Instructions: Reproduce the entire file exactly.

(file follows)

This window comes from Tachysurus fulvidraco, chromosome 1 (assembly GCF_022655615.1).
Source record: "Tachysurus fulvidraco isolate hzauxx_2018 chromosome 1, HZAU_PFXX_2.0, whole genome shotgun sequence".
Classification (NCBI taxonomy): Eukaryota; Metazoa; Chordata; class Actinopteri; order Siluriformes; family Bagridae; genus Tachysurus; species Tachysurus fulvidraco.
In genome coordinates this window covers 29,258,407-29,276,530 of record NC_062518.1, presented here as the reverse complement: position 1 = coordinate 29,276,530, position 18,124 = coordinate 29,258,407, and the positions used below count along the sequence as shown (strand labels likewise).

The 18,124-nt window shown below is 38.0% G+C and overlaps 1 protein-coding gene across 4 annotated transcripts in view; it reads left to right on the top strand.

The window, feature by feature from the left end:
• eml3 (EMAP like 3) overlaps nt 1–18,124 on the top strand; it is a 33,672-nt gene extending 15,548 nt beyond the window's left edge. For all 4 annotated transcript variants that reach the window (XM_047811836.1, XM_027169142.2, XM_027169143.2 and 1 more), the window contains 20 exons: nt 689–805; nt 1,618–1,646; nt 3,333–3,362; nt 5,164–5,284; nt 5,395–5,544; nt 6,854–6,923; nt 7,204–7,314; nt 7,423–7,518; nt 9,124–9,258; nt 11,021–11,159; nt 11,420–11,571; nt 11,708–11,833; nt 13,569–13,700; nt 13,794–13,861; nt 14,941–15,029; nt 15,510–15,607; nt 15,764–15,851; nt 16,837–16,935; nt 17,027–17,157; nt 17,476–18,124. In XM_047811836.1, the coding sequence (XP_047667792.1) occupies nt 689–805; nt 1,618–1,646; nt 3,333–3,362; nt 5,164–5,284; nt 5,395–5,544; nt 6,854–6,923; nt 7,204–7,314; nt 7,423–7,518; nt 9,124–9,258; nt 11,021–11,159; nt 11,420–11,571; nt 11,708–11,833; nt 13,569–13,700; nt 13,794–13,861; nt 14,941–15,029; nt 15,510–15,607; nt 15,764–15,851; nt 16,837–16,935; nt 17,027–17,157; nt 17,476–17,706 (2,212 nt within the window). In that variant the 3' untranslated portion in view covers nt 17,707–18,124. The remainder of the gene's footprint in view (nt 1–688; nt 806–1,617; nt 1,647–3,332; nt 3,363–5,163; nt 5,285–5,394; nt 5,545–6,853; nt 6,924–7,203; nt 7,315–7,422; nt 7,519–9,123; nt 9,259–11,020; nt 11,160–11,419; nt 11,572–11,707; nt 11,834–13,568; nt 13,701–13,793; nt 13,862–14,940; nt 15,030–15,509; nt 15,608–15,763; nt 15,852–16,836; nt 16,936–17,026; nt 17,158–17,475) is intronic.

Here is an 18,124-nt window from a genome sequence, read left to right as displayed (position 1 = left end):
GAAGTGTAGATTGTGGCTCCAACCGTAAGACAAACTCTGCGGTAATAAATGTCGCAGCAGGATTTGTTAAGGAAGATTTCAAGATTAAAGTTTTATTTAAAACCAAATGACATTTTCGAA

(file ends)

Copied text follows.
This window comes from Tachysurus fulvidraco, chromosome 1 (assembly GCF_022655615.1).
Source record: "Tachysurus fulvidraco isolate hzauxx_2018 chromosome 1, HZAU_PFXX_2.0, whole genome shotgun sequence".
Classification (NCBI taxonomy): Eukaryota; Metazoa; Chordata; class Actinopteri; order Siluriformes; family Bagridae; genus Tachysurus; species Tachysurus fulvidraco.
In genome coordinates this window covers 29,258,407-29,276,530 of record NC_062518.1, presented here as the reverse complement: position 1 = coordinate 29,276,530, position 18,124 = coordinate 29,258,407, and the positions used below count along the sequence as shown (strand labels likewise).

The 18,124-nt window shown below is 38.0% G+C and overlaps 1 protein-coding gene across 4 annotated transcripts in view; it reads left to right on the top strand.

The window, feature by feature from the left end:
• eml3 (EMAP like 3) overlaps nt 1–18,124 on the top strand; it is a 33,672-nt gene extending 15,548 nt beyond the window's left edge. For all 4 annotated transcript variants that reach the window (XM_047811836.1, XM_027169142.2, XM_027169143.2 and 1 more), the window contains 20 exons: nt 689–805; nt 1,618–1,646; nt 3,333–3,362; nt 5,164–5,284; nt 5,395–5,544; nt 6,854–6,923; nt 7,204–7,314; nt 7,423–7,518; nt 9,124–9,258; nt 11,021–11,159; nt 11,420–11,571; nt 11,708–11,833; nt 13,569–13,700; nt 13,794–13,861; nt 14,941–15,029; nt 15,510–15,607; nt 15,764–15,851; nt 16,837–16,935; nt 17,027–17,157; nt 17,476–18,124. In XM_047811836.1, the coding sequence (XP_047667792.1) occupies nt 689–805; nt 1,618–1,646; nt 3,333–3,362; nt 5,164–5,284; nt 5,395–5,544; nt 6,854–6,923; nt 7,204–7,314; nt 7,423–7,518; nt 9,124–9,258; nt 11,021–11,159; nt 11,420–11,571; nt 11,708–11,833; nt 13,569–13,700; nt 13,794–13,861; nt 14,941–15,029; nt 15,510–15,607; nt 15,764–15,851; nt 16,837–16,935; nt 17,027–17,157; nt 17,476–17,706 (2,212 nt within the window). In that variant the 3' untranslated portion in view covers nt 17,707–18,124. The remainder of the gene's footprint in view (nt 1–688; nt 806–1,617; nt 1,647–3,332; nt 3,363–5,163; nt 5,285–5,394; nt 5,545–6,853; nt 6,924–7,203; nt 7,315–7,422; nt 7,519–9,123; nt 9,259–11,020; nt 11,160–11,419; nt 11,572–11,707; nt 11,834–13,568; nt 13,701–13,793; nt 13,862–14,940; nt 15,030–15,509; nt 15,608–15,763; nt 15,852–16,836; nt 16,936–17,026; nt 17,158–17,475) is intronic.

Here is an 18,124-nt window from a genome sequence, read left to right as displayed (position 1 = left end):
GAAGTGTAGATTGTGGCTCCAACCGTAAGACAAACTCTGCGGTAATAAATGTCGCAGCAGGATTTGTTAAGGAAGATTTCAAGATTAAAGTTTTATTTAAAACCAAATGACATTTTCGAA